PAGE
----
Signpost (Weber, Utah), 1971-02-191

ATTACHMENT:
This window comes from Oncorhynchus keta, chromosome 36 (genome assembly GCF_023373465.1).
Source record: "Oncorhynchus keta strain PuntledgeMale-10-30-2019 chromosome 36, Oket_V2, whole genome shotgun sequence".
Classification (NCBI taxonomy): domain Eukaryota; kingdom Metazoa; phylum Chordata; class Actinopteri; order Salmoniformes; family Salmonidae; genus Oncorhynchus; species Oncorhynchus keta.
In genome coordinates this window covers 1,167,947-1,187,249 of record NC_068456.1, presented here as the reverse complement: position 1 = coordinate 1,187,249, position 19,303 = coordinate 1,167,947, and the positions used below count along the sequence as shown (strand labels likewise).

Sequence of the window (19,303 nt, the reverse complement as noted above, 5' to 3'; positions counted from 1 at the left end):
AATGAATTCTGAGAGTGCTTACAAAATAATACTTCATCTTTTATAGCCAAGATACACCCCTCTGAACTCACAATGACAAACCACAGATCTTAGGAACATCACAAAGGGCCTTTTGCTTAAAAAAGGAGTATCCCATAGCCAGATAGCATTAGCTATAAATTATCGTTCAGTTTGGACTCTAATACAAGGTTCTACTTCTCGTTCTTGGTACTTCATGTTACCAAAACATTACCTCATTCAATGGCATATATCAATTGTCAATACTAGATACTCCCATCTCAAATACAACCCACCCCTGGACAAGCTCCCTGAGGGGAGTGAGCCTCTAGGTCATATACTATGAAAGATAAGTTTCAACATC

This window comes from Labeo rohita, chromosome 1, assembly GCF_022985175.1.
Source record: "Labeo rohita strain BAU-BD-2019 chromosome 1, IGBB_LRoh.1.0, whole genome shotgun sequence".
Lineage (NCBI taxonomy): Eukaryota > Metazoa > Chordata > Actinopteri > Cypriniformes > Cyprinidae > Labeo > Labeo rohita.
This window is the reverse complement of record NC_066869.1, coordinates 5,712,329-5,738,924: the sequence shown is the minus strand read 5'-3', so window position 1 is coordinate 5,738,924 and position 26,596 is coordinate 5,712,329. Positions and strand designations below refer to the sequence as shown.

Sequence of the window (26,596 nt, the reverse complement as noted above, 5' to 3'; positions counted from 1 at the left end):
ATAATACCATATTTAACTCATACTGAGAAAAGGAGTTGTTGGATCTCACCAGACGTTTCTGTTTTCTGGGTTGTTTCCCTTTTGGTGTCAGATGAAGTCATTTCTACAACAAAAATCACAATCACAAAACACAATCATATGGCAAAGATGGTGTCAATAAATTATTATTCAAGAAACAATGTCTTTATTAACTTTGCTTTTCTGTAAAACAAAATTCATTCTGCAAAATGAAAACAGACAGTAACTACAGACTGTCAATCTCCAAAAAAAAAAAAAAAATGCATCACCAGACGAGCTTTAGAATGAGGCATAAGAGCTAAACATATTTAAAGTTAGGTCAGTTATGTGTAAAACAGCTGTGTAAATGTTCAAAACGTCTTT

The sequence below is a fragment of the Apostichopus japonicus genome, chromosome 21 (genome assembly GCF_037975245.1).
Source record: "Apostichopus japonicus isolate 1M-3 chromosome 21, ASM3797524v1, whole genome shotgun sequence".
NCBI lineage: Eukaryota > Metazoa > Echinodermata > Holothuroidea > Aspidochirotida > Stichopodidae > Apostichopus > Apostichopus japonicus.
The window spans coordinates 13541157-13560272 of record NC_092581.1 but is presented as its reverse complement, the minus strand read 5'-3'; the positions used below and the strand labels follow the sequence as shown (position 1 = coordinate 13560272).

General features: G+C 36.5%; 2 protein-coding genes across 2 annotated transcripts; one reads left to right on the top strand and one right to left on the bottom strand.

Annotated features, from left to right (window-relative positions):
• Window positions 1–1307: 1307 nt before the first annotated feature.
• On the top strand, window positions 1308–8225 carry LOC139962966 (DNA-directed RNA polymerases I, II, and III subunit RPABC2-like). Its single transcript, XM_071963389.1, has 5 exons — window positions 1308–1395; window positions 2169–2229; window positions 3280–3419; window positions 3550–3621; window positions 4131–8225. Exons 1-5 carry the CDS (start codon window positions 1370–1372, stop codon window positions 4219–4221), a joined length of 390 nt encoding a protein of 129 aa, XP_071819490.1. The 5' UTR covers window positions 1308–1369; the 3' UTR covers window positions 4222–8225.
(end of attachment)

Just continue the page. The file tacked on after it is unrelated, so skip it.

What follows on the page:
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Stele Volume 30, Number 32 Weber State College, Ogden, Utah. 84403 Friday, February 19, 1971 f i 1 : r f" .4 .4" ff i Library GppirpE'ie3tiEi (pans syfiipeafllhy 'jfOCi'i gOUG5'Gu porGEOEiS COE2afiliftG r " - ' - : (. W 7 1 w By Glen Curtis SALT LAKE CITY The million dollar appropriation request for the WSC library gained "sympathy" from the Joint Legislative Appropriations Sub-Committee on Government Operation Tuesday morning according to Chr. Brian Florence (D., Ogden), but action has been deffered until the legislature has a "better picture" of income. Weber State Senators Mike Don Cooper Don Cooper lectures Mon. Don Cooper is back, and will be appearing at Weber State on Monday, Feb. 22 at 8 p.m. in the Fine Arts Center auditorium. Don Cooper was classed by Fine Arts officials as the best film-lecturer of the year after his appearance at WSC last year, during which his "Mark Twainish" hilarious film lecture brought raves of pleasure. This year Don Cooper brings "Canadian West" which was filmed, and will be narrated in the "unique style of Don Cooper. Cooper, who claims to have several degrees from the "School of Hard Knocks" will lead his viewers through "rugged and scenic grandeur rarely seen first hand." The filming follows the route of Alexander Mackenzie, the first man to cross the North American Continent. Seraatfe bill caflOs Cor tfesfl c'gQgcisg peSisy Faculty members who refuse to allow students to review their tests came under student Senate censorship this week. The controversy began when student Terry Wirth complained to his Senate representatives that some professors on campus are not permitting students to see tests after they have been corrected. The Senate Investigations Committee headed by Mike Sanders subsequently introduced Senate Bill 25-71 which calls for a faculty test release policy. The bill cites "recent complaints" about the failure to allow students to review their tests and says: "realizing that an examination is a useful and important tool, used by both faculty and students in the academic society, we -Xhe Weber State College Student Senate do hereby recommend that all Department Chairmen impress upon their colleagues to make available all completed class work used as a basis for grading to their students, upon request." Unanimous passage of the measure followed a debate in which some senators called for a more specific recommendation. Senator Kim Slater said, "It's so ambiguous that it doesn't say a thing. ..We ought to at least say how we feel about a specific uniform policy which could be followed." Senator Bill Chyne responded to Slater's remarks by stating, "it is the role of the taxpayer and the administration to set policy how an instructor should act." In calling for the not specific recommendation which passed both Chyne and Dean of Students Alan J. Dayley quoted from the Academic Rights and Responsibilities concerning student grievance procedures. Dean Dayley pointed out that those grievance procedures provide the needed specifics with which a student may protect his rights. Upon passage Slater said, "well, it's better than nothin'." Senator Max Flinders noted that, "we've come a long way if the faculty will take this recommendation to heart." Dr. Ralph Telford, Faculty Advisor to the Senate, made the observation that controversies of this nature often arise because the "student often doesn't raise questions on the policy of his instructor on returning tests soon enough in the quarter." He urged students to clarify such questions with their instructor so as to prevent misunderstandings.In other action the Seante passed a resolution to "establish better communications between students and faculty or administration councils. The focal point of the Bill which was introduced by Craig Boswell and Fran Wheeler was an added resolved clause which recommended to the Academic Council that one position be given to students on the curriculum Committee and also one seat on the Admissions, Credit and Graduation Committee. The added clause made the proposal a much bolder step. It was introduced by Senator Mike Joseph. Joseph and Fran Wheeler approached the committee with WSC Senate Bill 11-71 requesting favorable library action. They supplimented the bill with facts from the Northwest Ac-credidation Association showing that the WSC facility was "woefully inadequate" in seating, space and volumes of books. The major problem, according to Rep Florence, was funding. Three and a half million dollars are already committed to the Utah Technical School to complete a structure already started. Fear of a similar situation confronts the legislature with the WSC library which will require an additional two and a half million in a year or two. Other priorities which the Governor placed before Weber were items such as the new U of U Service center which has little correlation with academic ac-credidation but has a strong University lobby, and an addition to the Utah School for the Deaf in Ogden which will present Weber County legislators some conflict on priority. Even if the Weber State library is given a high rating by the subcommittee, the action must also be passed by the steering committee before being placed in the final budget request. One member of the sub committee from Provo noted that three Weber students from his area had called him and other committee members said they had received correspondence concerning the school. Rep. Ron Halverson (R., Ogden) also felt that the major obstacle was money. He said that the library's only hope is passage of the proposed graduated sales tax. The sales tax was opposed by Ogden's Greater Chamber of Commerce and has been vocally opposed by a member of the Weber State Administration. The same Weber administrator had privately told some legislators that Weber's library was presently adequate. In other committee action the appropriation sub-committee on Higher Education reviewed college budgets. Dr. G. Homer Durham, Commissioner of Higher Education, said unless the legislature meets their requests, they would have to turn to student fees for money since other items are fixed. Dr. Durham suggested fee increases for residents and nonresidents at the U of U, residents at Weber, and a "nominal" increase at USU. Fees were formally based on students paying a certain proportion (approx. 33 percent) while the state covered the rest at any school in the state. Editor to be selected applications available Editorship of the WSC student publications will change hands at the end of winter quarter and applications are now available for all positions. New editors for SIGNPOST (newspaper), ACORN, (Yearbook), and PROBE (literary magazine) will be chosen for the coming school year by the publications board at the end of this quarter. All matriculated students carrying at least 12 credit hours are eligible to apply for the positions. Applications for the editor of SIGNPOST will be available at the main desk, the SIGNPOST office, and in William C. Porter's office F.A. 455. ACORN applications will be available at the main desk, in the ACORN office and in Curtis Smout's office U.B. 240. PROBE applications are available in the PROBE office in the UB. Applications should be returned to William C. Porter. Student speakout sees library issue as problem "The, library is just one concern that Weber State students can direct their energies and interests towards," stated Dan Hunter, Weber State Ombudsman Committtee Chairman, in opening the first in a series of Student "Speak-outs" now being held on the WSC campus. The present and future status of Weber State's library was selected as the topic for discuusion for the meeting held Tuesday in the student union annex lobbby. Speaking to a group of more than 200 students were Academic Vice President Dr. Helmut Hof mann, Professor of Psychology Dr. Norris Bancroft, Professor of History Dr. Donald Moorman, and Student Body President Fran Wikstrom. "Speak-out" is a creation of the just recently formed Weber State Ombudsman Committee. "Its purpose," according to the committee chairman Dan Hunter, "is to let the individual Weber student voice his own views, suggestions, and criticisms of current issues on the campus. It is hoped that students, faculty, and administrators can benefit from such interaction in a constructive way." "The library is presently short 85,000 square feet in total space, is 250,000 volumes short in the stacks, and has a deficiency of 2,000 seats for Weber students," emphasized Fran Wikstrom. He further stated that, "as far as I know, there is no other campus in the state that has a library that is below the standards of the Northwest Accreditation Association standards." "We've had many students write letters to our State Legislators, including all of the Senate and Executive Council, to which I have had many reports of positive sincere reply coming back from Salt Lake, related Mr. Wikstrom regarding positive measures of both the State Legislators and studentbody. Mr. Wikstrom, mentioning further projects of the school stated, "we have worked very closely with the local news media on this issue, posted posters throughout the campus, handed out literature explaining our library situation to the students, and successfully activated the Senate on this issue." Speaking for another segment of the campus, Dr. Norris Bancroft of the Psychology Department stated that," the problem is obvious, we need money. Each one of you here cac reach into your pocket and give at least a dollar." "You can talk to fellow students about this, convince them to contribute, make up lists of the books you feel the library needs, go into the community and tell people about our library, and finally approach your instructors on this," suggested Bancroft before the audience. Concerning the last suggestion he explained the most college professors receive "many free books each year from the publishing companys, very often the teacher never uses these books, and possibly they would be needed in our own library." Tony Carrera, a student in the audience, raised objection to the idea of giving his own money to support the school, and stated, "I'm not going to give a goddamn dollar to the library, I've already been assessed for it, once when I paid my fees," exclaimed Carrera. In opening his talk before the crowd of students, Dr. Helmut Hofmann stated his satisfaction with the State Legislature's response to the appeals for funding. "We have had a very fine response from the legislature. We are hoping for one million dollars of the 3.5 million requested, "said Hofmann. "You must recognize that the State of Utah has a certain economic base, and it just doesn't have all the money needed for all the building needs in the state," emphasized Hofmann in regards to the expected partial funding of the library. Students in the audience raised questions regarding the WSC library's needs versus, the capabilities and priorities of the Utah Senate. Hofmann replied," you ought to recognize that you can make all kinds of recommendations, and proposals, but somebody has to put up the money, and if the state can't, who will - you?" Dr. Moorman of the History Department argued that, "Power moves everything, dialogue is fine in this sort of situation, but ultimately talk must turn to action and power, if you hope to get what you want. The students of this campus must take the power if anything is to be done."